The garden as spiritual autobiography is a common theme explored by Donna Sinclair’s The Spirituality of Gardening and Gunilla Norris’ A Mystic Garden, Working with Soil, Attending to Soul. The Spirituality of Gardening by Ms. Sinclair, an award-winning writer with the United Church Observer, has stunning photography and prose powerful enough to convert one into a novice gardener or an environmentalist. Ms. Sinclair declares that her book is about the spirituality of the garden that is “not attached to any one faith.” There are references to stories from the Bible, the Talmud, native spirituality, and other beliefs and faiths. After all, she states, “the stories that illuminate the long relationship of the people of earth with their Creator are many and varied, and belong to all.”
Divided into sections that explore the spiritual meanings of gardening, it is, in many ways, Ms. Sinclair’s own story of faith. Yet she is smart and sensitive enough not to stick to her own divine afflatus – a trap that some writers of spiritual books succumb to, at their own peril. Instead, she intersperses her own spiritual journey with those of others.
On gardening “as resistance,” she reflects on the gardener as activist. Gardeners, she writes, see the world as Gaia (in Greek mythology, the early earth goddess), “one single organism, the living and sacred earth,” and they become restless when they see governments “intent on licensing for harvest every forest, the lungs of the planet.” In another, a reflection on the plight of farmer refugees, she tells the story of Central American campesinos making the dangerous return to their villages in the 1980s, because they say, “we must go home. Our children are forgetting how to plant the corn.” Her account of how nature and spirituality first stirred her soul is poignant. “As a small child, I remember leaning over the side of our rowboat, letting my hand trail in the water. And I remember happiness; a powerful sense that I, and the water and the boat and the trees on the not-so-distant shore were one. As I grew older, I put away childish things.”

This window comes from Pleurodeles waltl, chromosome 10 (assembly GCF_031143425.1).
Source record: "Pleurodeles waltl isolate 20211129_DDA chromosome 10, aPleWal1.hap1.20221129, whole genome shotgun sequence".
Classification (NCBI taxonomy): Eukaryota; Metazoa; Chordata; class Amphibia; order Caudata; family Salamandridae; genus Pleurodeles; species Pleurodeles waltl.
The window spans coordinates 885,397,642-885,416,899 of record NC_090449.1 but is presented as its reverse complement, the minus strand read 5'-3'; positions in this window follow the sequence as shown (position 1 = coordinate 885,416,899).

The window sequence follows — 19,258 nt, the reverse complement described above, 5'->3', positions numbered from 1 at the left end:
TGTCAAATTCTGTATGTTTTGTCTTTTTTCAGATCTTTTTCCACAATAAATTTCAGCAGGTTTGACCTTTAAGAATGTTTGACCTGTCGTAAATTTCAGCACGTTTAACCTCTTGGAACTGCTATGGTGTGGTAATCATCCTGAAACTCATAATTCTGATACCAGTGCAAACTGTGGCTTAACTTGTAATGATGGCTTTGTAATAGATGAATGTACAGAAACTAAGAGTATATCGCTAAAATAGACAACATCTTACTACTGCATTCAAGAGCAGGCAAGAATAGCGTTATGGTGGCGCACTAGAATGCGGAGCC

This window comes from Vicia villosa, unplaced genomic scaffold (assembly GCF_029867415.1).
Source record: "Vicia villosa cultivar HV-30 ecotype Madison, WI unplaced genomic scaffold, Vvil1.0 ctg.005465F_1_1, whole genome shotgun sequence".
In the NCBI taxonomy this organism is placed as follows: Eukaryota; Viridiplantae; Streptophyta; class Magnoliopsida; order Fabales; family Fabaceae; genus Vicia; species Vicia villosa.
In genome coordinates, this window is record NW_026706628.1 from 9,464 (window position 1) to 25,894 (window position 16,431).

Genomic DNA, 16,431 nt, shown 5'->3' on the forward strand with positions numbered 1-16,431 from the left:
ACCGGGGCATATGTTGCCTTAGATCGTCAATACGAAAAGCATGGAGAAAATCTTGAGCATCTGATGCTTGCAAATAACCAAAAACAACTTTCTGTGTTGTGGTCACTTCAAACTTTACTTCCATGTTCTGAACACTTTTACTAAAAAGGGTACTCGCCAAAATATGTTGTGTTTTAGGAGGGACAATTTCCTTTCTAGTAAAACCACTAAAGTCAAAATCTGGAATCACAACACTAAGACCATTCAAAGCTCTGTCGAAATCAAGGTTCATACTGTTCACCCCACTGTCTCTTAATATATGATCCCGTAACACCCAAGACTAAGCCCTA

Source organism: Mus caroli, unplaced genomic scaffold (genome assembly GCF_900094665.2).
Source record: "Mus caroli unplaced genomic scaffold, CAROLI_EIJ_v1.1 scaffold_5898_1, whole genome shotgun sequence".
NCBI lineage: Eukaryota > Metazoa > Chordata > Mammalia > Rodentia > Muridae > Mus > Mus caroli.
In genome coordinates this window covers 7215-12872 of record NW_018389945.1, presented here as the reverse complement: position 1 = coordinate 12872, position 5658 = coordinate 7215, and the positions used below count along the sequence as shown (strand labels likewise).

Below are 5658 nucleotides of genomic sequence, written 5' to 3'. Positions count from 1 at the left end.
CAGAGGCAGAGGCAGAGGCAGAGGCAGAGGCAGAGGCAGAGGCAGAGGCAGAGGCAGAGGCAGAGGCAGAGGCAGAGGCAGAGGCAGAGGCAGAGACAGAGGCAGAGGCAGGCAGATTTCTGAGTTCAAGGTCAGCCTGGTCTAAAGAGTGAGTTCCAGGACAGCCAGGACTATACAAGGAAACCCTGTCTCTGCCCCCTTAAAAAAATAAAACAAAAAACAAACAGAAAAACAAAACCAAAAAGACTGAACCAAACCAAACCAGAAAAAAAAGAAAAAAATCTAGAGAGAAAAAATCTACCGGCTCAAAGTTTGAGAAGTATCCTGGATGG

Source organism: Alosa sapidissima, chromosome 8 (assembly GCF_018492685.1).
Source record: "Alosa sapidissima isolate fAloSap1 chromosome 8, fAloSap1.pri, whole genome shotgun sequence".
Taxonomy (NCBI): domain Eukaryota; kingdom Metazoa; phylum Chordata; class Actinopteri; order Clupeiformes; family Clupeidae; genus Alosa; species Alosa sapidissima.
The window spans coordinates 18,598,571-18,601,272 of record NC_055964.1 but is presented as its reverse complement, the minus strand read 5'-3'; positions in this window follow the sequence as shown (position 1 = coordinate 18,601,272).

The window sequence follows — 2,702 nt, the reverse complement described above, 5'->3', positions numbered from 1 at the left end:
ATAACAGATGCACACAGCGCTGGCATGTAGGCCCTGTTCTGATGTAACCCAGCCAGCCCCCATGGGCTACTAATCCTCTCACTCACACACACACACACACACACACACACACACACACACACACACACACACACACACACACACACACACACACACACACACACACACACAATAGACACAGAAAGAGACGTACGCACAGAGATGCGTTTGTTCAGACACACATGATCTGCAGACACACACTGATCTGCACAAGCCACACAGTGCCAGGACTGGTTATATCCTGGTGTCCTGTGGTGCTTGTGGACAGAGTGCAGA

Fortunately, for Ms. Sinclair, her passion for gardening reconnected her with Eden. A garden, she writes, is “body prayer;” it is “is an attempt to build harmony, to place life into proper proportions, to compensate with order where there is chaos, or to offer a tangle of wilderness where life has grown too rigid.” In a world “of sensory overload, with too much noise and too much harsh light, gardens offer a certain silence, a quality of light, smell, texture and color.” Some fascinating facts dot the book. Referencing Edwinna von Baeyer’s book, Rhetoric and Roses, Ms. Sinclair tells us that the Canadian Pacific Railway had once been “Canada’s head gardener” for decades until cars and airplanes diminished railway travel. “At its peak, says Von Baeyer, the company oversaw ‘gardens dotted along 25,749 km of track, from coast to coast, through every climactic condition possible in Canada.'” Why gardening? It was deemed “therapeutic” for workers. An added bonus is a timeline of the history of gardening and quotations on gardening from historical figures like Gandhi and Bertrand Russell.
A Mystic Garden is a slim book of meditations and apothegm about a year in a garden, with the four seasons serving as metaphors for life. Of course, one need not be a gardener to associate winter’s long, cold nights with grief or spring’s light with life. Ms. Norris says as much and more. Winter, when the garden “lies mute” is a time to “Accept. Be still. Stay inside,” she counsels. For Ms. Norris, “perhaps more goes on in the winter of the soul than any of us can imagine.” Yes, there is death. But there is also for plants (and certainly for people) a “potential for the next season.” On the other hand, in spring what is visible is the radiance of flowers in bloom. But in truth, she notes, spring “is an ache; bulbs cannot stay in their casing. There is the breaking out of one state into another. This is true in inner development as well.”
A Mystic Garden offers a glimpse of one’s gnawing contradictions. Contemplating the Japanese beetles that ravage the roses in her garden and which she destroys by locking them in a Mason jar, she asks, “How can I do this? … God’s gift of life is equal.” Still, she tightens the lid on the jar. “Asking questions is easy. Taking responsibility is another thing,” she realizes.